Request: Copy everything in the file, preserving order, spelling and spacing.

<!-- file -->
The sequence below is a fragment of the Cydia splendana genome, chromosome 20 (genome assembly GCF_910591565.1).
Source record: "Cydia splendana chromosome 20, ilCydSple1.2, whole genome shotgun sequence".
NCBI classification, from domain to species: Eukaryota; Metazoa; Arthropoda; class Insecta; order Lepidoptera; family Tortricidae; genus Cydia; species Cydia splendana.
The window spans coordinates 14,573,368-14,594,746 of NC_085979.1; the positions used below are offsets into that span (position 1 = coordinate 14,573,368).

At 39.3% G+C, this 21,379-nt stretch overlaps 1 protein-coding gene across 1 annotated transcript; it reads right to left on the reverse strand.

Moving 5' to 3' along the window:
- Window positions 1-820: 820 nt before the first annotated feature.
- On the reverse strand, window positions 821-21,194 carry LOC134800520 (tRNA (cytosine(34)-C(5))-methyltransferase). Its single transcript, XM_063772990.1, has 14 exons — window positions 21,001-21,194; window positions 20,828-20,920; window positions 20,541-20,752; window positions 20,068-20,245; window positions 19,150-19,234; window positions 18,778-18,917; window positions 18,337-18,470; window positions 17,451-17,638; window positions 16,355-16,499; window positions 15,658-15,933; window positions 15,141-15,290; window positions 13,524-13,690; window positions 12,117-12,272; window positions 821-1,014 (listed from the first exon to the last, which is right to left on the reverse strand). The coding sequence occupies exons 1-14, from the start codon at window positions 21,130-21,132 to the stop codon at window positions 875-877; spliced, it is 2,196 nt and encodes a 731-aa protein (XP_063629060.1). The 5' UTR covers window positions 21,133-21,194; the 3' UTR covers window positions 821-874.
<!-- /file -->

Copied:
The sequence below is a fragment of the Cydia splendana genome, chromosome 20 (genome assembly GCF_910591565.1).
Source record: "Cydia splendana chromosome 20, ilCydSple1.2, whole genome shotgun sequence".
NCBI classification, from domain to species: Eukaryota; Metazoa; Arthropoda; class Insecta; order Lepidoptera; family Tortricidae; genus Cydia; species Cydia splendana.
The window spans coordinates 14,573,368-14,594,746 of NC_085979.1; the positions used below are offsets into that span (position 1 = coordinate 14,573,368).

At 39.3% G+C, this 21,379-nt stretch overlaps 1 protein-coding gene across 1 annotated transcript; it reads right to left on the reverse strand.

Moving 5' to 3' along the window:
- Window positions 1-820: 820 nt before the first annotated feature.
- On the reverse strand, window positions 821-21,194 carry LOC134800520 (tRNA (cytosine(34)-C(5))-methyltransferase). Its single transcript, XM_063772990.1, has 14 exons — window positions 21,001-21,194; window positions 20,828-20,920; window positions 20,541-20,752; window positions 20,068-20,245; window positions 19,150-19,234; window positions 18,778-18,917; window positions 18,337-18,470; window positions 17,451-17,638; window positions 16,355-16,499; window positions 15,658-15,933; window positions 15,141-15,290; window positions 13,524-13,690; window positions 12,117-12,272; window positions 821-1,014 (listed from the first exon to the last, which is right to left on the reverse strand). The coding sequence occupies exons 1-14, from the start codon at window positions 21,130-21,132 to the stop codon at window positions 875-877; spliced, it is 2,196 nt and encodes a 731-aa protein (XP_063629060.1). The 5' UTR covers window positions 21,133-21,194; the 3' UTR covers window positions 821-874.